Ben Franklin attempted to establish a mail service prior to the American Revolution; however, from 1753-1757, this type of venture in an unsettled country without passable highways, was not practical.
Lack of reliability also may have created doubts.
During the first years of postal service in the eastern states, Franklin traveled more than 1,000 miles inspecting the attempted service and routes. He changed schedules hoping to aid transportation, sought to increase service from England and attempted road development.
Franklin was reassigned to London in 1757 as an agent for the Province of Pennsylvania. During his tenure there, the postal service declined due to the lack of Franklin’s constant and close supervision.
High rates. Postage rates were quite high, therefore, many folks disliked the use of such service. To top it off, some even though postal charges were a tax, and at that time, around 1775, any tax without representation was not accepted by most people.
As the problem of taxes increased, post riders were inclined to pocket monies to deprive London of profits and gain. The general public even approved of such action, and the riders defied their superiors when asked for due monies.
Franklin was fired from his post as deputy post master general in 1774 as being “too American” to be trusted in a position of authority under the crown.
After Franklin’s dismissal, the Parliamentary Post declined as a functioning service in the colonies south of Canada.
William Goddard, publisher and editor of an active anti-British newspaper in Baltimore, attempted to establish a postal service for the colonies in 1774. Goddard set up his own service between Baltimore and New York to deliver his papers. He did this due to the royal service forbidding his use of their riders.
Finally. After Franklin’s return to the colonies, he joined Continental Congress, and with the assistance of six members, a postal service was set up. The U.S. Postal Service was officially established July 26, 1775. Franklin was unanimously elected as post master at a salary of $1,000 per year.
Costs of the postal service were more than expected. In the beginning, the rate was 20 percent less than London’s original charge. Less than three months after the postal service inception, postal rates were equal with the London set price. By 1777, rates were increased 50 percent. Rates doubled in 1779. Less than a year later, service was multiplied by 20, and then by mid-1780 rates were doubled again.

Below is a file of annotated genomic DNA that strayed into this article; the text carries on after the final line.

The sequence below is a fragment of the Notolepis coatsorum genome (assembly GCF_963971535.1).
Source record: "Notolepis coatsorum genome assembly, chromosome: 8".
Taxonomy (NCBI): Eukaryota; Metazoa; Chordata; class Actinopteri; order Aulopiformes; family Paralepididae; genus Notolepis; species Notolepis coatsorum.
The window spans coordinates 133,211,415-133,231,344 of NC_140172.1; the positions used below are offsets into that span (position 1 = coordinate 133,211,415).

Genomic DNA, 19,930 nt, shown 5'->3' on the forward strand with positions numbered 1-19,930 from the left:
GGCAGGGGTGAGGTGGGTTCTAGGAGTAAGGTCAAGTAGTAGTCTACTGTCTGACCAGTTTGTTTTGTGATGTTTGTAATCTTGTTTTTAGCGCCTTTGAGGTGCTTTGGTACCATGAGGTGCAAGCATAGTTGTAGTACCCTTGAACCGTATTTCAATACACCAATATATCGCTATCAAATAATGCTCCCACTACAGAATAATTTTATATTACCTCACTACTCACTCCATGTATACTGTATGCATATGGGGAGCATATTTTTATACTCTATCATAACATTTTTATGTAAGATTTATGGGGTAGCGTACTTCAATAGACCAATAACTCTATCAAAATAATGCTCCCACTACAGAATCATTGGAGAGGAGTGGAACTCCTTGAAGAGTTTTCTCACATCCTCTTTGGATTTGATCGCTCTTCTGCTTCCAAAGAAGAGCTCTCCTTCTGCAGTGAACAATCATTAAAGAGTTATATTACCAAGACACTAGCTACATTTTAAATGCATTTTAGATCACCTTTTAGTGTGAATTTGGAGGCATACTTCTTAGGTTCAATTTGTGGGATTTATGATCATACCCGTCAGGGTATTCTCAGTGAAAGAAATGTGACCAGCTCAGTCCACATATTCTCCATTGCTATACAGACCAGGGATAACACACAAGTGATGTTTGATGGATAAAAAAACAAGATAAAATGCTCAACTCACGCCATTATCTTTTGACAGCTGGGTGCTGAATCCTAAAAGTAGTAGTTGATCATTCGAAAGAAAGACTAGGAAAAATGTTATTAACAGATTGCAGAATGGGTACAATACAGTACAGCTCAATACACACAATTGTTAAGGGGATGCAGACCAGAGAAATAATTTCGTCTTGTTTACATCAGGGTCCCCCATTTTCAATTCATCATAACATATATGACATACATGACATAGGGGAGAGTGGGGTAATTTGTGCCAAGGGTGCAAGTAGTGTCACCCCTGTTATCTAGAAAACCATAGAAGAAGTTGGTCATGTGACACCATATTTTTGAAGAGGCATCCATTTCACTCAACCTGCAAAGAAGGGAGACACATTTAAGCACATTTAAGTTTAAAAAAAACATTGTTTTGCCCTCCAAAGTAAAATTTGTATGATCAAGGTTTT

A complete revision of postal law was passed by Congress in January 1782. The new statute pooled all postal regulations and clarified that only the central government controlled postal service nationwide and interstate.
It was made unlawful for any private mail service, even in within states borders. This included stage lines’ private postal services and the free exchange of newspapers from publisher to publishers. Soon the post master general created foes in the stage and newspaper business and was replaced.
New general. George Washington was elected president and named Samuel Osgood as the postal general, responsible for 75 post offices covering 2,000 miles of post roads.
The postal service has changed tremendously since 1789. Since the beginning of the Post Office Department, it has often been the only visible representation of federal government that folks can observe daily.
During the formative years, the postal roads developed along with western migration and the news it carried was often the only outside source many communities had with one another.
Eventually the administration was requiring trained personnel in that service. Congress came to the realization that such business better be left with knowledgeable people. Congress relinquished rights and control over all business aspects of the postal service in 1971.
Similar to any other agency, it has problems. People sometimes are not satisfied with the system; however, it is a lot faster than the plodding pace of oxen along those old New England highways.